Instead, there has been a societal failure to rein in religious and social gatherings, the exodus of people from urban to rural areas, and a total failure of political leaders to influence and curb social behaviour. Except for the periods of lockdowns, the markets and bazaars have been bustling with shoppers, trains and buses, without any attempts to socially distance, and movement across the country has been unrestricted.

In April, the Kumbh Mela religious festival in the northern city of Haridwar attracted millions of Hindu pilgrims from across India to the banks of the holy Ganges River, crowded shoulder to shoulder and with few wearing masks. This wasn’t a super-spreader event; it was a juggernaut spreader.

This was a far cry from the government’s arrests and stigmatization of Indian Muslims, who were blamed for a surge in infections after about 8,000 people in the Tablighi Jamaat congregated at the group’s compound in New Delhi in March 2020. Then, Prime Minister Narendra Modi’s government arrested 29 people, including 16 foreigners, who participated in the missionary meeting.

Also in March 2020, Indian authorities in the northern state of Punjab quarantined about 40,000 residents from 20 villages following a COVID-19 outbreak linked to a Sikh preacher who had ignored advice to self-quarantine and attended a religious gathering.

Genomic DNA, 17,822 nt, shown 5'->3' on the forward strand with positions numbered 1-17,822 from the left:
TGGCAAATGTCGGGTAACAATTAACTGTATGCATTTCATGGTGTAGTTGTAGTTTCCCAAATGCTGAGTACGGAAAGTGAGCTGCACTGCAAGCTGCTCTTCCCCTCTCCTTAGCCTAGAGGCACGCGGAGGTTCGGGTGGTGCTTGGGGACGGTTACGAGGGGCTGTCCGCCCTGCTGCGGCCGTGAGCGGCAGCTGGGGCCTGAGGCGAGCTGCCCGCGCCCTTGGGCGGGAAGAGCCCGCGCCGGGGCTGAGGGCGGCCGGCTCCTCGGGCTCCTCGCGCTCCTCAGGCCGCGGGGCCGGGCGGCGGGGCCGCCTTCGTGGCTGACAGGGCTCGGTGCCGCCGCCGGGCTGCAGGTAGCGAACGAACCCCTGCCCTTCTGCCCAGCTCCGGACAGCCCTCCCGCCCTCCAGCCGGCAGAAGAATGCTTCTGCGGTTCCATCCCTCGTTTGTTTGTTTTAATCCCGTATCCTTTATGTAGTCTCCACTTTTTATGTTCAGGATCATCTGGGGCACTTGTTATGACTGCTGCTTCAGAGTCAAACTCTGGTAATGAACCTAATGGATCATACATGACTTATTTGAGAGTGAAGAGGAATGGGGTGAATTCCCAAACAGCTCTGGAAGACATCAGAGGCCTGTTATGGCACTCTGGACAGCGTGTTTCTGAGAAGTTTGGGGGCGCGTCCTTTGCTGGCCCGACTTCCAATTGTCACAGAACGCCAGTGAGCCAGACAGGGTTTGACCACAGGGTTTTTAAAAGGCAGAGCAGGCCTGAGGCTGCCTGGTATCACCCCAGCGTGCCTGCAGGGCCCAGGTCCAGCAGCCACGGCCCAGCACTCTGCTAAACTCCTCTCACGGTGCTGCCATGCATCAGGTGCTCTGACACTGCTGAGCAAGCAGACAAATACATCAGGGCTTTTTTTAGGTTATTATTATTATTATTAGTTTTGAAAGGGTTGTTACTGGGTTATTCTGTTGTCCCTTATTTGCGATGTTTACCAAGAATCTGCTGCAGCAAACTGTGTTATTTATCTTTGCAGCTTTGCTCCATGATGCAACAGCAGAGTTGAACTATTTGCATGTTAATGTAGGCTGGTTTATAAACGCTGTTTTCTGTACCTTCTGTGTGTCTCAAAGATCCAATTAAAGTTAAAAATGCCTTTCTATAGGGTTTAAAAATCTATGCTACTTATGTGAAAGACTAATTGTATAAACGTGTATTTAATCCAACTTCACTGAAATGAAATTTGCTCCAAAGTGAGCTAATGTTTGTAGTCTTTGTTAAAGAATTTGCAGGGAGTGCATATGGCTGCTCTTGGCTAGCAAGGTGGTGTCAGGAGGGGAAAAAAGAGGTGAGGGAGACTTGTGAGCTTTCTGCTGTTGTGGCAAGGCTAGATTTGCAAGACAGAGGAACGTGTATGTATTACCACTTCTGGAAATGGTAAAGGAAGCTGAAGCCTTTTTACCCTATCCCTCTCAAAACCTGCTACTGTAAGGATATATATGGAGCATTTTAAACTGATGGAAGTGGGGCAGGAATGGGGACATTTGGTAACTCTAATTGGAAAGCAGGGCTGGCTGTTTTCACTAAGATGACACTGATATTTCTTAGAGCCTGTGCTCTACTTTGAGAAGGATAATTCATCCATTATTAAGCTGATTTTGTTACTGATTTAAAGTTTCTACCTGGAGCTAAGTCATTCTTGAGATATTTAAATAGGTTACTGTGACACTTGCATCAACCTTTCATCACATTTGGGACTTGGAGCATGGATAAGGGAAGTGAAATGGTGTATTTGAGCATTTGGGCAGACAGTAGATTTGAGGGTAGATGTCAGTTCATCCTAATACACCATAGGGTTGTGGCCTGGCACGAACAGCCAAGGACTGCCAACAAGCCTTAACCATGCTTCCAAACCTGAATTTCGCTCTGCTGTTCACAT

India is a country with enormous potential, but it’s also heavily shackled. India suffers from systemic biases based on religion, caste, politics and class; each faction blaming the other for the challenges they face.

In the weeks and months following the emergence of the virus, India did almost nothing to systematically prepare its vulnerable populations for the ensuing onslaught of COVID-19. There was much sophistry in the political decision to airlift 15 tonnes of medical supplies to China or COVID-19 vaccines to 15 other countries, including Canada.

Domestically, however, there was almost no observable change in the public’s behaviour. Initial media reports focused on the challenges in China, blaming foreign tourists for importing the virus to the nation rather than focusing on curbing, educating and informing on substantive matters.